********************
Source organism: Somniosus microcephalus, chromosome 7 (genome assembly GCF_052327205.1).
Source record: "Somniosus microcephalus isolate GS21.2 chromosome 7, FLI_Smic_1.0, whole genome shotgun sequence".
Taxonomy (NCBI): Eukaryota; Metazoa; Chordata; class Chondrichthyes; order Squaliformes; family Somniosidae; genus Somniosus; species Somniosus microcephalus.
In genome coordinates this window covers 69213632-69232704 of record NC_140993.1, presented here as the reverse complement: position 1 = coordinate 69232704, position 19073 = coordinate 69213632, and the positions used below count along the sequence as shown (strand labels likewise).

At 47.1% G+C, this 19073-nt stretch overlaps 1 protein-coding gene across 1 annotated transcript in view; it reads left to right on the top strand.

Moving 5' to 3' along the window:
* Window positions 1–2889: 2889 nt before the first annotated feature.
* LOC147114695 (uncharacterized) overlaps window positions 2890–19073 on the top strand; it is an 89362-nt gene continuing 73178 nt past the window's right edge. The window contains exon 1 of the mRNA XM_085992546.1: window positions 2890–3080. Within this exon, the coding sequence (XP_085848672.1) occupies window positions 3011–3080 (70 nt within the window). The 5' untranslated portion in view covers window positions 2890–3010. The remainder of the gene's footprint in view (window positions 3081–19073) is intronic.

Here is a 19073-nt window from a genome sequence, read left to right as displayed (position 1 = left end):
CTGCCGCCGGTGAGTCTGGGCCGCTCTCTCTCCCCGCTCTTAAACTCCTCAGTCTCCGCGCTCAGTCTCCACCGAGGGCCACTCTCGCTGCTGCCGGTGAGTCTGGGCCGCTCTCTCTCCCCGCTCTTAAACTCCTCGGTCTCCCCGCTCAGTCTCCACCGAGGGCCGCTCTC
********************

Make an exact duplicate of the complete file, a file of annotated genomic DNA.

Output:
Source organism: Somniosus microcephalus, chromosome 7 (genome assembly GCF_052327205.1).
Source record: "Somniosus microcephalus isolate GS21.2 chromosome 7, FLI_Smic_1.0, whole genome shotgun sequence".
Taxonomy (NCBI): Eukaryota; Metazoa; Chordata; class Chondrichthyes; order Squaliformes; family Somniosidae; genus Somniosus; species Somniosus microcephalus.
In genome coordinates this window covers 69213632-69232704 of record NC_140993.1, presented here as the reverse complement: position 1 = coordinate 69232704, position 19073 = coordinate 69213632, and the positions used below count along the sequence as shown (strand labels likewise).

At 47.1% G+C, this 19073-nt stretch overlaps 1 protein-coding gene across 1 annotated transcript in view; it reads left to right on the top strand.

Moving 5' to 3' along the window:
* Window positions 1–2889: 2889 nt before the first annotated feature.
* LOC147114695 (uncharacterized) overlaps window positions 2890–19073 on the top strand; it is an 89362-nt gene continuing 73178 nt past the window's right edge. The window contains exon 1 of the mRNA XM_085992546.1: window positions 2890–3080. Within this exon, the coding sequence (XP_085848672.1) occupies window positions 3011–3080 (70 nt within the window). The 5' untranslated portion in view covers window positions 2890–3010. The remainder of the gene's footprint in view (window positions 3081–19073) is intronic.

Here is a 19073-nt window from a genome sequence, read left to right as displayed (position 1 = left end):
CTGCCGCCGGTGAGTCTGGGCCGCTCTCTCTCCCCGCTCTTAAACTCCTCAGTCTCCGCGCTCAGTCTCCACCGAGGGCCACTCTCGCTGCTGCCGGTGAGTCTGGGCCGCTCTCTCTCCCCGCTCTTAAACTCCTCGGTCTCCCCGCTCAGTCTCCACCGAGGGCCGCTCTC